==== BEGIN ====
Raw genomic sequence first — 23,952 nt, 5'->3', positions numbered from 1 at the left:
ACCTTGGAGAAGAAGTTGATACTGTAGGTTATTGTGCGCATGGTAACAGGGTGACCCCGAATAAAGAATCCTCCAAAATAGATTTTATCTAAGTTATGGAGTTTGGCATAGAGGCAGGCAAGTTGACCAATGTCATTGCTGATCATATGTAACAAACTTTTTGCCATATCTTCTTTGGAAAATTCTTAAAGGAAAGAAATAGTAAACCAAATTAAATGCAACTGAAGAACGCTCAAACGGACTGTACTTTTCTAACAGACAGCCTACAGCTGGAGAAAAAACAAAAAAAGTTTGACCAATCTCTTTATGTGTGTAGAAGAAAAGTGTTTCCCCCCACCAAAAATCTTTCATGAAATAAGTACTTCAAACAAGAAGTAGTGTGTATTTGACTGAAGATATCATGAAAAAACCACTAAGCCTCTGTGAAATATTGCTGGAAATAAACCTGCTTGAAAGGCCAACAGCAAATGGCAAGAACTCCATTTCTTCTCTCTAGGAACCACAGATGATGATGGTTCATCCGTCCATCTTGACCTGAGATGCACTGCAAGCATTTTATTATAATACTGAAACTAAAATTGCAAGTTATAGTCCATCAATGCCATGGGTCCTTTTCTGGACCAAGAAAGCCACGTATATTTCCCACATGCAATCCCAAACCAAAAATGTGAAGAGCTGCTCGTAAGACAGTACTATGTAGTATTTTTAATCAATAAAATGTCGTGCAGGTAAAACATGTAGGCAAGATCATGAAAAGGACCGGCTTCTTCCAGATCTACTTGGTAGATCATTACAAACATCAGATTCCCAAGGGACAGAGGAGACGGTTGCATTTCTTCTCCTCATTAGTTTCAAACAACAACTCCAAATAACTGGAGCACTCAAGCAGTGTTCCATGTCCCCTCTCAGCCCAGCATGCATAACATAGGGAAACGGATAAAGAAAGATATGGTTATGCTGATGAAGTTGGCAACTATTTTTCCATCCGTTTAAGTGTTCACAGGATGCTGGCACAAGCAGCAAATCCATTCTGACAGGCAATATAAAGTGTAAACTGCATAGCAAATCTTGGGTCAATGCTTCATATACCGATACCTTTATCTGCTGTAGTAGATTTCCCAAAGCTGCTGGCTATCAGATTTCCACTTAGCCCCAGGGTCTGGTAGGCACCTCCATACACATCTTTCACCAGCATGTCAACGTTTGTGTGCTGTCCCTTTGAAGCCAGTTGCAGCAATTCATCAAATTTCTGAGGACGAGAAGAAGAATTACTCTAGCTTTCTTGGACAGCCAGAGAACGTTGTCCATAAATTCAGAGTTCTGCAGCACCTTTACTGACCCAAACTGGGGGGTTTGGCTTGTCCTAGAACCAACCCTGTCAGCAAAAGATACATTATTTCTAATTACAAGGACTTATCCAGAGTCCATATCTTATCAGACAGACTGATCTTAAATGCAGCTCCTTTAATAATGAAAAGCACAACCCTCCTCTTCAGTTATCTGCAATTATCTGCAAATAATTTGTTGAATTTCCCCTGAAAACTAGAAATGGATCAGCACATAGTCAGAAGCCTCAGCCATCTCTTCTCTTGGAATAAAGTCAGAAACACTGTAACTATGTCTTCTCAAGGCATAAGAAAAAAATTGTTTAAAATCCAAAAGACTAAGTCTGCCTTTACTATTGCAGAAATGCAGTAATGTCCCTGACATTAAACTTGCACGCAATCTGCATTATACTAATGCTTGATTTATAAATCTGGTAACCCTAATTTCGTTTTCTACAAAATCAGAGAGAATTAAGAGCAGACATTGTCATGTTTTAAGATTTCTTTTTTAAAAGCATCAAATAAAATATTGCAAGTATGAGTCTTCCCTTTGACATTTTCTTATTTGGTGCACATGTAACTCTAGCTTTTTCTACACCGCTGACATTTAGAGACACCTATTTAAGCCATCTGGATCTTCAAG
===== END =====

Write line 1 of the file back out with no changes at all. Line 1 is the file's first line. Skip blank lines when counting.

Raw genomic sequence first — 23,952 nt, 5'->3', positions numbered from 1 at the left: